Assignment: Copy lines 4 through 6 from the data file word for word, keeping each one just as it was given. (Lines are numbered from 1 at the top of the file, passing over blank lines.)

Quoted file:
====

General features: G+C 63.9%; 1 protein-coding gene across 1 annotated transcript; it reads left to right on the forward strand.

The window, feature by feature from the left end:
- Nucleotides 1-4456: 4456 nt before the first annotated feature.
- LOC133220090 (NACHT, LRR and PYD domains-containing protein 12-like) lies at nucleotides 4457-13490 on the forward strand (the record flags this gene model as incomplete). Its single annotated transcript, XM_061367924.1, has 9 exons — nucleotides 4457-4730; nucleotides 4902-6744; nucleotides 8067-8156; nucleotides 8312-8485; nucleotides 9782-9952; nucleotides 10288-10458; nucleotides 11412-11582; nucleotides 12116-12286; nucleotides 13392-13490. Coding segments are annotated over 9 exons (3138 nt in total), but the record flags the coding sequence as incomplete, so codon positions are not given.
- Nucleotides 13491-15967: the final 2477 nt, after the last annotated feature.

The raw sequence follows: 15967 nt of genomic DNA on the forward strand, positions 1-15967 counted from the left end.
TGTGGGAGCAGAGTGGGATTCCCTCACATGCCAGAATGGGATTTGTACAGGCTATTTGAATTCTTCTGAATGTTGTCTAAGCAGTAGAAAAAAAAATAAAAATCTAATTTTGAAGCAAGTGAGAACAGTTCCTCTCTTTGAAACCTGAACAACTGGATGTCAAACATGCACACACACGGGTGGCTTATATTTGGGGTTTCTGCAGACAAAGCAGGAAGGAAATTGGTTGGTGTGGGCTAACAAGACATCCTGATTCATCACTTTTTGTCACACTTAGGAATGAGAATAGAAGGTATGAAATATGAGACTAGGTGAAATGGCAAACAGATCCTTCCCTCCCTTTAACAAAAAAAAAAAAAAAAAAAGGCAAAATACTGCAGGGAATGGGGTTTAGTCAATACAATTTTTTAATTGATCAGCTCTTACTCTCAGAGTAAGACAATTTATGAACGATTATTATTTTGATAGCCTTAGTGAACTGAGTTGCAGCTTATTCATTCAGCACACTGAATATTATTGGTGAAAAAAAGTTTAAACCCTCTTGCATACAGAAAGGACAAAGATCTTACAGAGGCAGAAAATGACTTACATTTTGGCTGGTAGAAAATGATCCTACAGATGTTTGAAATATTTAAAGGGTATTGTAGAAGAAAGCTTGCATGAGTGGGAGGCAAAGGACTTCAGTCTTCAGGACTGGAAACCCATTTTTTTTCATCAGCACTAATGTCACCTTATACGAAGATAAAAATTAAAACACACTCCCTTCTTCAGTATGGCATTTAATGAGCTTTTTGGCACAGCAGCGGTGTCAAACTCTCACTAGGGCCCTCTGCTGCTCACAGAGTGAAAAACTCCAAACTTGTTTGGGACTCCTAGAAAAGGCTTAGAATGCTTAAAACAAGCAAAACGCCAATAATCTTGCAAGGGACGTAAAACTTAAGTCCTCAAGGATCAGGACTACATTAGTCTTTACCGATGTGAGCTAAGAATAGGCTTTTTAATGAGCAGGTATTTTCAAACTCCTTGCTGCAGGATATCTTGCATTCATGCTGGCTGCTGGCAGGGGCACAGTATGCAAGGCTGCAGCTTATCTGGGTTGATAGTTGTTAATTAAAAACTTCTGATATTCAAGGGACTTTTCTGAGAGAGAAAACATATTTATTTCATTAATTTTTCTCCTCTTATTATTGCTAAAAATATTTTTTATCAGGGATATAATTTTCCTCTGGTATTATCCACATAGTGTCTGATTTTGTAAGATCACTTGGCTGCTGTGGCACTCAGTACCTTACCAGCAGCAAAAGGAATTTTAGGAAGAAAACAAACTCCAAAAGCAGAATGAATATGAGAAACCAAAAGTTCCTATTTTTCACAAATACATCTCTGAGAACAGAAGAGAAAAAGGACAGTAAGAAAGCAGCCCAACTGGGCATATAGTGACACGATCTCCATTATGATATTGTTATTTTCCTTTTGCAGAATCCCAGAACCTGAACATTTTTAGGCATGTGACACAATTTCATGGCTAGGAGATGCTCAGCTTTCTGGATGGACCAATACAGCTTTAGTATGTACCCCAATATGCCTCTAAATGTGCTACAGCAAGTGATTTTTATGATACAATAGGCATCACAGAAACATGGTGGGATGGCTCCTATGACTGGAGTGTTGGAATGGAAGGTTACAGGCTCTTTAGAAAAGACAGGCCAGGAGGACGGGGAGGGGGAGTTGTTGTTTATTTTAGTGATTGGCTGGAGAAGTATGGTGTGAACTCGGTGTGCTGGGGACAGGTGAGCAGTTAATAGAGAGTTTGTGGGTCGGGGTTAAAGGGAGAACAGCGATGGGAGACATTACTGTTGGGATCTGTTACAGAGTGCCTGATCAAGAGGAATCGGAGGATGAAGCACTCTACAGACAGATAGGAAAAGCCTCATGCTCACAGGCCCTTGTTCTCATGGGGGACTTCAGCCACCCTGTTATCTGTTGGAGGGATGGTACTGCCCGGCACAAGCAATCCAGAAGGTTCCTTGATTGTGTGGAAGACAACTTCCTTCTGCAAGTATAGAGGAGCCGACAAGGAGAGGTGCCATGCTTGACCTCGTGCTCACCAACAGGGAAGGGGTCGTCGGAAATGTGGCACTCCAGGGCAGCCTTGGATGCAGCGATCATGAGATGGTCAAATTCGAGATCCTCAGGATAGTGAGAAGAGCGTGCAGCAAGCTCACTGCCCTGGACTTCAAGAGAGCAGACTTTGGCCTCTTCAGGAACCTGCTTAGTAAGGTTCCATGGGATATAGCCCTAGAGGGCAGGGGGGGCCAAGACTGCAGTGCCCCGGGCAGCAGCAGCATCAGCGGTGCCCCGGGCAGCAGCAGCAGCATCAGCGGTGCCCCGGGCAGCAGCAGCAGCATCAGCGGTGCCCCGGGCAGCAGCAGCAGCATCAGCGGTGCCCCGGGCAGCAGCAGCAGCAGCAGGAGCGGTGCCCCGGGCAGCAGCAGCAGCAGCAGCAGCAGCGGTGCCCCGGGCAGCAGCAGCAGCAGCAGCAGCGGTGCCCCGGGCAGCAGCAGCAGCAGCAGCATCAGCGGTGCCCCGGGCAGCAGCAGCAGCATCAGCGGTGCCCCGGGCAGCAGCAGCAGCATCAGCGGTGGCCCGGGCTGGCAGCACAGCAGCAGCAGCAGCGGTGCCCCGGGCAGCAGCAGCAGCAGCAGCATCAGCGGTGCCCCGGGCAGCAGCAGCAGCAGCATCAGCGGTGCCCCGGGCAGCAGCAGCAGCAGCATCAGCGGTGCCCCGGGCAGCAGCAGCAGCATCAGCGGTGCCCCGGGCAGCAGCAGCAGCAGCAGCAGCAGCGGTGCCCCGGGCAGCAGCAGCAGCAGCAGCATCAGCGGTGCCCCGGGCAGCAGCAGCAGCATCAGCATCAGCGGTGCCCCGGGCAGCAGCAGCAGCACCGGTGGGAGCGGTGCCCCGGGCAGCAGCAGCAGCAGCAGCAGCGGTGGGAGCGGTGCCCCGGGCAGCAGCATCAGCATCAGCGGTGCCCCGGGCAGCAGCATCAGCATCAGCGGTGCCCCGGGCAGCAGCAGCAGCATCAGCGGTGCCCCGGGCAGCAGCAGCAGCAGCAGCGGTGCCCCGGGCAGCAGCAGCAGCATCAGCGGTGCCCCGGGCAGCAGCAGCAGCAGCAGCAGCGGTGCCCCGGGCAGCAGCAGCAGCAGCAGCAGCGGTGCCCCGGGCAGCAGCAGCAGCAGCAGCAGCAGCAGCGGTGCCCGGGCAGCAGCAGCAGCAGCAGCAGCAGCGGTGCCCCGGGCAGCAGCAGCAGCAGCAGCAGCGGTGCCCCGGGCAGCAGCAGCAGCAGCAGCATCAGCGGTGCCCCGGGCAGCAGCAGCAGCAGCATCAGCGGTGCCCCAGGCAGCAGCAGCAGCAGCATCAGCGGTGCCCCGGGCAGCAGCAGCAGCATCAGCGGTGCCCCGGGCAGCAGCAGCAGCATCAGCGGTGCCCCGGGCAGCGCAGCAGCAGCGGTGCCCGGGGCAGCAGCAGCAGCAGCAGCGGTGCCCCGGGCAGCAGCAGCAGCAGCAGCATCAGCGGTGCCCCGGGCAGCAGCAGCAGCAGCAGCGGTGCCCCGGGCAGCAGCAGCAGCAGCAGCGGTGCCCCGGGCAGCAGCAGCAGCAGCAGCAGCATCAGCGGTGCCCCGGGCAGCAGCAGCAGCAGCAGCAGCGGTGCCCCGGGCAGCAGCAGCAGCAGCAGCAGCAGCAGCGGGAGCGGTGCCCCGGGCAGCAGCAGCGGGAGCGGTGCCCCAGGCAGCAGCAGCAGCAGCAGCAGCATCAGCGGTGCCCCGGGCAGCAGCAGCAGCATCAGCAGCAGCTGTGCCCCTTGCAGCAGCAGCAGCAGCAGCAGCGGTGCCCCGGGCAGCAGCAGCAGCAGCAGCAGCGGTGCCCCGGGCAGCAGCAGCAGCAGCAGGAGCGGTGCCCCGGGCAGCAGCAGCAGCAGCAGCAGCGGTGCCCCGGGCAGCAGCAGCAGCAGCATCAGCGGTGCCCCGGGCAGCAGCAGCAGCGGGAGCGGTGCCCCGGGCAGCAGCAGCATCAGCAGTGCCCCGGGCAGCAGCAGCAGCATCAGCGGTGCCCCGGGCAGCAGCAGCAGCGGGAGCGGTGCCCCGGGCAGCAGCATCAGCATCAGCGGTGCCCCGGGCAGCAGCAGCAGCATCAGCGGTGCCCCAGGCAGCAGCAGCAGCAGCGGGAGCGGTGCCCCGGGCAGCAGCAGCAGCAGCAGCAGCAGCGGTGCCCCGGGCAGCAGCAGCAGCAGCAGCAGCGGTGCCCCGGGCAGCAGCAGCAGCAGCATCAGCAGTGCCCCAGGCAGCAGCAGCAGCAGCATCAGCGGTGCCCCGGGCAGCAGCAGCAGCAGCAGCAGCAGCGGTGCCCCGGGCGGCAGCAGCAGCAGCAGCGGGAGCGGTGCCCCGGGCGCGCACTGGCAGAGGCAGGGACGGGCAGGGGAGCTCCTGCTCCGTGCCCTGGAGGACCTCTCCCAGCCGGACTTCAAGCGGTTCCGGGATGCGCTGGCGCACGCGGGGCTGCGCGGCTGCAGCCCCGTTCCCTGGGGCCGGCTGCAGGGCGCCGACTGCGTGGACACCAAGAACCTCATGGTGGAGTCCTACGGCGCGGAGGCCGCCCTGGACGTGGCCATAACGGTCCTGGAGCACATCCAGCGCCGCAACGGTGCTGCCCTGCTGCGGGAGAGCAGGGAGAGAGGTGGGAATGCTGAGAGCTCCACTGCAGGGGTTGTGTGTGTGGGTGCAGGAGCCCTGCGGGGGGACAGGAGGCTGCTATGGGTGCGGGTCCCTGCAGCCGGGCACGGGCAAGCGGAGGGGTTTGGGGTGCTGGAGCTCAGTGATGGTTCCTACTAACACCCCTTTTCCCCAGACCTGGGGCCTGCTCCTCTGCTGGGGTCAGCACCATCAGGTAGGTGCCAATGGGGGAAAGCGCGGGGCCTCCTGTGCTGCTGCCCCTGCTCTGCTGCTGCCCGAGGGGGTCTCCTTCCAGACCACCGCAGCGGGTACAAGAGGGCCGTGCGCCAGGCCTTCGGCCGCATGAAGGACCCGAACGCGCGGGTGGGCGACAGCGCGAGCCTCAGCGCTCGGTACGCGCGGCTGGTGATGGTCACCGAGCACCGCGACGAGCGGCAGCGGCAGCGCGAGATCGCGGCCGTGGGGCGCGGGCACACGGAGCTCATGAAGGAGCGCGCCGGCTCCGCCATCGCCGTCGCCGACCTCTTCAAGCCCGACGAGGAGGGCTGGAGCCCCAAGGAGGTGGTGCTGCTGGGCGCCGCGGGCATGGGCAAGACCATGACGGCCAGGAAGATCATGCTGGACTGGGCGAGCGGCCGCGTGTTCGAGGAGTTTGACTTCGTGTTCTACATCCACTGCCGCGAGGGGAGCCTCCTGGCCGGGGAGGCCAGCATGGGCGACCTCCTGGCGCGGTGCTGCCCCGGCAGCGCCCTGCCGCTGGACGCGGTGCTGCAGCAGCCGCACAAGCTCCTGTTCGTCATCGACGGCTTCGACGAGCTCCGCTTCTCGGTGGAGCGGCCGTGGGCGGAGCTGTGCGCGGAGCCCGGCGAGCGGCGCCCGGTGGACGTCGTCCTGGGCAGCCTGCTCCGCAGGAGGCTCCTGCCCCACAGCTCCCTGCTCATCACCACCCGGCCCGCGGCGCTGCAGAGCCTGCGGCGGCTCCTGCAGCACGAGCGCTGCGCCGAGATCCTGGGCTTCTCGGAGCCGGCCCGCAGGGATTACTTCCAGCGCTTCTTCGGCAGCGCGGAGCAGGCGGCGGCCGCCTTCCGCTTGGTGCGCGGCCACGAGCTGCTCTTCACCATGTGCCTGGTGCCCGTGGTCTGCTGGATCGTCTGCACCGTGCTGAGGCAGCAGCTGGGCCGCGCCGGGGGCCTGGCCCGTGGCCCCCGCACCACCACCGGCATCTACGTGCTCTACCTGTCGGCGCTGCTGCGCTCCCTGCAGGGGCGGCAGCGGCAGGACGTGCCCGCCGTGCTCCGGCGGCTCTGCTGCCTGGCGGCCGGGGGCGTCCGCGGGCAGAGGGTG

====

- LOC133220090 (NACHT, LRR and PYD domains-containing protein 12-like) lies at nucleotides 4457-13490 on the forward strand (the record flags this gene model as incomplete). Its single annotated transcript, XM_061367924.1, has 9 exons — nucleotides 4457-4730; nucleotides 4902-6744; nucleotides 8067-8156; nucleotides 8312-8485; nucleotides 9782-9952; nucleotides 10288-10458; nucleotides 11412-11582; nucleotides 12116-12286; nucleotides 13392-13490. Coding segments are annotated over 9 exons (3138 nt in total), but the record flags the coding sequence as incomplete, so codon positions are not given.
- Nucleotides 13491-15967: the final 2477 nt, after the last annotated feature.

The raw sequence follows: 15967 nt of genomic DNA on the forward strand, positions 1-15967 counted from the left end.